(1962), trans. denied. The relevant statute in effect at that time stated that an illegitimate
We would observe that there is some apparent conflict between the intestacy statutes and the
paternity statutes. The paternity statutes state that a man’s paternity may only be established in either an
action brought under the paternity statutes or by a paternity affidavit. I.C. § 31-14-2-1. The paternity
statutes also say that such an action must be filed either during the lifetime of the alleged father or no later
than five months after his death. However, the relevant intestacy statute states that a child not yet born
when the putative father dies has until eleven months after the father’s death in which to establish
paternity by law. If a cause of action under the paternity statutes is the exclusive means of establishing
paternity, and the paternity statutes require that a cause of action under the paternity statutes be filed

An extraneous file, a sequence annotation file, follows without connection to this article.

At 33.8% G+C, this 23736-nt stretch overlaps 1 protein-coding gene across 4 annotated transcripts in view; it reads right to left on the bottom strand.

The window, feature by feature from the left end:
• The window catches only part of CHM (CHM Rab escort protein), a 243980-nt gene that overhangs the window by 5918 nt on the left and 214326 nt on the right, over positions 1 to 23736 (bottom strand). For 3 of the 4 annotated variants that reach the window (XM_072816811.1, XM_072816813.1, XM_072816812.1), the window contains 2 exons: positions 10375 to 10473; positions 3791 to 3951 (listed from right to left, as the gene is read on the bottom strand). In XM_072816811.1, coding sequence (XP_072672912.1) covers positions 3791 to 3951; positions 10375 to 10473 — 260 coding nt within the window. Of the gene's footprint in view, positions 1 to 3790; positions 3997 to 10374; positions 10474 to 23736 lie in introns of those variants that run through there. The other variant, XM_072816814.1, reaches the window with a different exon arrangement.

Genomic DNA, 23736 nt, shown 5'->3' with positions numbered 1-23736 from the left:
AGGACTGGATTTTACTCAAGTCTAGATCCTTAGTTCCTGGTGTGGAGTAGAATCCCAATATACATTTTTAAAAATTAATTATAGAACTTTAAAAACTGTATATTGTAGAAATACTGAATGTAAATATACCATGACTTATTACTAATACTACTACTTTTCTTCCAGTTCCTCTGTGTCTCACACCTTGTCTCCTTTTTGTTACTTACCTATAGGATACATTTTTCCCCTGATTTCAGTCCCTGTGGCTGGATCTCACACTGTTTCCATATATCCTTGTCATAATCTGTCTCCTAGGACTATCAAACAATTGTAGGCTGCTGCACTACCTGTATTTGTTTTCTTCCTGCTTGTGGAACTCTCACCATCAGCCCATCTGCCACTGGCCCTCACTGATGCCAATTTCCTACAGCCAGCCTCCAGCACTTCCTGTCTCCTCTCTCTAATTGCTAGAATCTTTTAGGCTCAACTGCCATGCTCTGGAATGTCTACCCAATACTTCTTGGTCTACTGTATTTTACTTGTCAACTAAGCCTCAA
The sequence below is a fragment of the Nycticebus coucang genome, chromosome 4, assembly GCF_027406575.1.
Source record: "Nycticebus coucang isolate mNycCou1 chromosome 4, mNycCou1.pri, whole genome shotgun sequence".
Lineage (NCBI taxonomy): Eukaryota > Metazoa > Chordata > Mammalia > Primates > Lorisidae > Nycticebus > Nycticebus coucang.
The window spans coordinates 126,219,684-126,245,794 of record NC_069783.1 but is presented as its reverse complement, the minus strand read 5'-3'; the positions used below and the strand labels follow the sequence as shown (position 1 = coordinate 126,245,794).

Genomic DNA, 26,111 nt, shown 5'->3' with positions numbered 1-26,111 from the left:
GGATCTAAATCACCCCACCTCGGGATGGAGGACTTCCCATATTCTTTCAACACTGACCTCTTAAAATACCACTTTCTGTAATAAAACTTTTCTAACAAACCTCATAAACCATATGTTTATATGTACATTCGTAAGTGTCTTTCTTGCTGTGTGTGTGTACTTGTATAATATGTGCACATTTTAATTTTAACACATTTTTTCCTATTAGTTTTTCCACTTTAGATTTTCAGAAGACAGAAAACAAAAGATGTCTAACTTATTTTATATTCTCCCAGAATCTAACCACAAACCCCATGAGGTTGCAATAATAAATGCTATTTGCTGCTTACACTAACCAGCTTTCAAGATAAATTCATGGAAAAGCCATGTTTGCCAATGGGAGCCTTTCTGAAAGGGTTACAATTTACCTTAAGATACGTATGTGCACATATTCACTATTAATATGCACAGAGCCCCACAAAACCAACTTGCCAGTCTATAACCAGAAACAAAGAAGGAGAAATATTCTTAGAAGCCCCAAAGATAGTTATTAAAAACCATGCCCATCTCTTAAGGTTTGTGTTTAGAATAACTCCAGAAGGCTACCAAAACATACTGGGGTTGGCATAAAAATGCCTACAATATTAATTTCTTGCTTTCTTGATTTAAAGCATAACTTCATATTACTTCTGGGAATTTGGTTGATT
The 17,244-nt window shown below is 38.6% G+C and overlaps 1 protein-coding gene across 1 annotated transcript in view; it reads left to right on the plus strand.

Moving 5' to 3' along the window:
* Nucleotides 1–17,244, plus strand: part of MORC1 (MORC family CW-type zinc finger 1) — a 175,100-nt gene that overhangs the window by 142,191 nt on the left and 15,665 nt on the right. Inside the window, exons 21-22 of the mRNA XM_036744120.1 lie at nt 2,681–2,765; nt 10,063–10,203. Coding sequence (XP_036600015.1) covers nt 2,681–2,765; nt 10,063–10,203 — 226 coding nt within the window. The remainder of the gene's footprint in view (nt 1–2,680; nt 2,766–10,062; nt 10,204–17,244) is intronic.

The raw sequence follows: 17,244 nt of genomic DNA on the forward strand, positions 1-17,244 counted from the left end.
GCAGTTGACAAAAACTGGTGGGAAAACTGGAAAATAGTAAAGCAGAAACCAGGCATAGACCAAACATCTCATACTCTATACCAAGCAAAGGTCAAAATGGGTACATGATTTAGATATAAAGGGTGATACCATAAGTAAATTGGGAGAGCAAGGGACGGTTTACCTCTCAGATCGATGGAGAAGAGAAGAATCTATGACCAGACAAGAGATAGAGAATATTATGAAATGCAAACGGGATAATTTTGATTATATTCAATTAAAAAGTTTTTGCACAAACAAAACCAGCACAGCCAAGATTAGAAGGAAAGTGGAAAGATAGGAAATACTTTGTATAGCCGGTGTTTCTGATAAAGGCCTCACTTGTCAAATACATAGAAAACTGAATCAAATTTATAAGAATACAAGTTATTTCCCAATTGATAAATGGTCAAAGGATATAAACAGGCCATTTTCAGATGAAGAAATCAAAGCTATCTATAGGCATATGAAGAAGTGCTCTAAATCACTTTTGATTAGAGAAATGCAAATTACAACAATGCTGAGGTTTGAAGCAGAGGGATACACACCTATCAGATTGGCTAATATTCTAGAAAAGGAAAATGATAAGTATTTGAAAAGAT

within five months of the alleged father’s death, then the special provision for children born after the
alleged father’s death in the intestacy statutes would seem to conflict with the paternity statutes’ more
stringent requirements. Regardless, here, both parties seem to agree that the eleven-month time limit is
what is at issue; they simply disagree over whether Pearl’s action in the Decatur Court should count as
being a cause of action to establish the paternity of M.P. by law.
child could inherit from the side of the alleged father only if “the paternity of such child
has been established by law, during the father’s lifetime” or if the father married the
child’s mother and acknowledged the child to be his own. 134 Ind.App. at 382, 184
N.E.2d at 897 (citing Burns’ § 6-207 (Repl. 1953)). The court stated in relevant part:
“We believe it was the intent of the legislature by the use of the phrase,
‘establish by law’, in Item 1 of the above-quoted subsection (b) to mean
that the paternity of such child must be first determined in a judicial